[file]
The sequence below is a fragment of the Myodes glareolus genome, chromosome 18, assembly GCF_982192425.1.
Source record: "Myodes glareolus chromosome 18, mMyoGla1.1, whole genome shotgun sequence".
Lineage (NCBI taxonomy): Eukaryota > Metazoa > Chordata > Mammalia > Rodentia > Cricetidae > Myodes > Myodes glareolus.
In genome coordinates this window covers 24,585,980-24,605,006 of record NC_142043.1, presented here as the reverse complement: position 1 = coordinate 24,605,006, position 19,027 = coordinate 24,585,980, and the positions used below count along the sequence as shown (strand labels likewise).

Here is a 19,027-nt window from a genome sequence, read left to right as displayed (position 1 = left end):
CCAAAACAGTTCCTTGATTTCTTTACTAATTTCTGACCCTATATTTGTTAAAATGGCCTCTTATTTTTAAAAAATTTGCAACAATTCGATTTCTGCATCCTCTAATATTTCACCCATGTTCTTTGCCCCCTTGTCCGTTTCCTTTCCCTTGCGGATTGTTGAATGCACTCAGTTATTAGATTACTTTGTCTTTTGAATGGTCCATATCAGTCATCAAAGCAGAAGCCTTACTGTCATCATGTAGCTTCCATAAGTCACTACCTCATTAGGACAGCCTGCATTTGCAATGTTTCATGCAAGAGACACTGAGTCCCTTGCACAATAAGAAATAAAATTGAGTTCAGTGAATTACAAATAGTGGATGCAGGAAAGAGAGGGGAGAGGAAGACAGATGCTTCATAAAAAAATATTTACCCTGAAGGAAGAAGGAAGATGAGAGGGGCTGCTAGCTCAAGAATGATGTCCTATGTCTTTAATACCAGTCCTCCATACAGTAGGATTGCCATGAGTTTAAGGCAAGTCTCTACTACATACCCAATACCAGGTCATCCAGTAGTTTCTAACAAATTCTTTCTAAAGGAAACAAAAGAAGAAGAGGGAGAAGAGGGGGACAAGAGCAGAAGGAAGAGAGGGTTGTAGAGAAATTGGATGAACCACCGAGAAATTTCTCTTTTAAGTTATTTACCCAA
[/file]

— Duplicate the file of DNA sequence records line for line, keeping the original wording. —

The sequence below is a fragment of the Myodes glareolus genome, chromosome 18, assembly GCF_982192425.1.
Source record: "Myodes glareolus chromosome 18, mMyoGla1.1, whole genome shotgun sequence".
Lineage (NCBI taxonomy): Eukaryota > Metazoa > Chordata > Mammalia > Rodentia > Cricetidae > Myodes > Myodes glareolus.
In genome coordinates this window covers 24,585,980-24,605,006 of record NC_142043.1, presented here as the reverse complement: position 1 = coordinate 24,605,006, position 19,027 = coordinate 24,585,980, and the positions used below count along the sequence as shown (strand labels likewise).

Here is a 19,027-nt window from a genome sequence, read left to right as displayed (position 1 = left end):
CCAAAACAGTTCCTTGATTTCTTTACTAATTTCTGACCCTATATTTGTTAAAATGGCCTCTTATTTTTAAAAAATTTGCAACAATTCGATTTCTGCATCCTCTAATATTTCACCCATGTTCTTTGCCCCCTTGTCCGTTTCCTTTCCCTTGCGGATTGTTGAATGCACTCAGTTATTAGATTACTTTGTCTTTTGAATGGTCCATATCAGTCATCAAAGCAGAAGCCTTACTGTCATCATGTAGCTTCCATAAGTCACTACCTCATTAGGACAGCCTGCATTTGCAATGTTTCATGCAAGAGACACTGAGTCCCTTGCACAATAAGAAATAAAATTGAGTTCAGTGAATTACAAATAGTGGATGCAGGAAAGAGAGGGGAGAGGAAGACAGATGCTTCATAAAAAAATATTTACCCTGAAGGAAGAAGGAAGATGAGAGGGGCTGCTAGCTCAAGAATGATGTCCTATGTCTTTAATACCAGTCCTCCATACAGTAGGATTGCCATGAGTTTAAGGCAAGTCTCTACTACATACCCAATACCAGGTCATCCAGTAGTTTCTAACAAATTCTTTCTAAAGGAAACAAAAGAAGAAGAGGGAGAAGAGGGGGACAAGAGCAGAAGGAAGAGAGGGTTGTAGAGAAATTGGATGAACCACCGAGAAATTTCTCTTTTAAGTTATTTACCCAA